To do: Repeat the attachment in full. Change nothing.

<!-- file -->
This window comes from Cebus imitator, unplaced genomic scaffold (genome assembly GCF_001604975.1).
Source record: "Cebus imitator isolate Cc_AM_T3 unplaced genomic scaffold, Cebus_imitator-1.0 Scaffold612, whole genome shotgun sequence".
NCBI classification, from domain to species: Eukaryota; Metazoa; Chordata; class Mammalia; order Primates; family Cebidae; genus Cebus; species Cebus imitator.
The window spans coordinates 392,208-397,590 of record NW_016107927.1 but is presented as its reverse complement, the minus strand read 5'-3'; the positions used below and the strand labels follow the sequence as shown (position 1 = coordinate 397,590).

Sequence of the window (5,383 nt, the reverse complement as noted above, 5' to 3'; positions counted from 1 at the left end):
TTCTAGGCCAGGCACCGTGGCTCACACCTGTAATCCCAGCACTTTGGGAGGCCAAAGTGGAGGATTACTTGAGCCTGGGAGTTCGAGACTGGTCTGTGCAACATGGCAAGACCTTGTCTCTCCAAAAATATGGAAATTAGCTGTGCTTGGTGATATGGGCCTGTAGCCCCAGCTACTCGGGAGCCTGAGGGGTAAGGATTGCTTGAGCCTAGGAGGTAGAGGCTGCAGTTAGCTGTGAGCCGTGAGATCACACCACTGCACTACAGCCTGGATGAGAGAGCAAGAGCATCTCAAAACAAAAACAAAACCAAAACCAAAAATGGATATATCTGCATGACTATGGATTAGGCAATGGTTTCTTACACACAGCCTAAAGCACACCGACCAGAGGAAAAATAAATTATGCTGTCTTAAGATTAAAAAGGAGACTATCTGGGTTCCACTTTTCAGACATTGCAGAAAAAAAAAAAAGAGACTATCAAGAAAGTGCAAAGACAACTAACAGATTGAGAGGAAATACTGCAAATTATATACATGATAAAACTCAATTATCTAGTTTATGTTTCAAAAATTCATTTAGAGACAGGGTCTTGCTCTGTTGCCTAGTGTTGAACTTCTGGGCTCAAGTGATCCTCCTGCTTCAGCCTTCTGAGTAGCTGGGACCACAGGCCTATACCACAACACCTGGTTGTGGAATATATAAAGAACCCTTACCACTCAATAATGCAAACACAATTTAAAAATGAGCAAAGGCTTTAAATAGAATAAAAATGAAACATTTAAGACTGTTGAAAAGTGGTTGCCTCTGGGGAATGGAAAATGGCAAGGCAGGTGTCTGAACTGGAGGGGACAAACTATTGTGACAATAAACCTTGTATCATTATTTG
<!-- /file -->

This window comes from Cebus imitator, unplaced genomic scaffold (genome assembly GCF_001604975.1).
Source record: "Cebus imitator isolate Cc_AM_T3 unplaced genomic scaffold, Cebus_imitator-1.0 Scaffold612, whole genome shotgun sequence".
NCBI classification, from domain to species: Eukaryota; Metazoa; Chordata; class Mammalia; order Primates; family Cebidae; genus Cebus; species Cebus imitator.
The window spans coordinates 392,208-397,590 of record NW_016107927.1 but is presented as its reverse complement, the minus strand read 5'-3'; the positions used below and the strand labels follow the sequence as shown (position 1 = coordinate 397,590).

Sequence of the window (5,383 nt, the reverse complement as noted above, 5' to 3'; positions counted from 1 at the left end):
TTCTAGGCCAGGCACCGTGGCTCACACCTGTAATCCCAGCACTTTGGGAGGCCAAAGTGGAGGATTACTTGAGCCTGGGAGTTCGAGACTGGTCTGTGCAACATGGCAAGACCTTGTCTCTCCAAAAATATGGAAATTAGCTGTGCTTGGTGATATGGGCCTGTAGCCCCAGCTACTCGGGAGCCTGAGGGGTAAGGATTGCTTGAGCCTAGGAGGTAGAGGCTGCAGTTAGCTGTGAGCCGTGAGATCACACCACTGCACTACAGCCTGGATGAGAGAGCAAGAGCATCTCAAAACAAAAACAAAACCAAAACCAAAAATGGATATATCTGCATGACTATGGATTAGGCAATGGTTTCTTACACACAGCCTAAAGCACACCGACCAGAGGAAAAATAAATTATGCTGTCTTAAGATTAAAAAGGAGACTATCTGGGTTCCACTTTTCAGACATTGCAGAAAAAAAAAAAAGAGACTATCAAGAAAGTGCAAAGACAACTAACAGATTGAGAGGAAATACTGCAAATTATATACATGATAAAACTCAATTATCTAGTTTATGTTTCAAAAATTCATTTAGAGACAGGGTCTTGCTCTGTTGCCTAGTGTTGAACTTCTGGGCTCAAGTGATCCTCCTGCTTCAGCCTTCTGAGTAGCTGGGACCACAGGCCTATACCACAACACCTGGTTGTGGAATATATAAAGAACCCTTACCACTCAATAATGCAAACACAATTTAAAAATGAGCAAAGGCTTTAAATAGAATAAAAATGAAACATTTAAGACTGTTGAAAAGTGGTTGCCTCTGGGGAATGGAAAATGGCAAGGCAGGTGTCTGAACTGGAGGGGACAAACTATTGTGACAATAAACCTTGTATCATTATTTG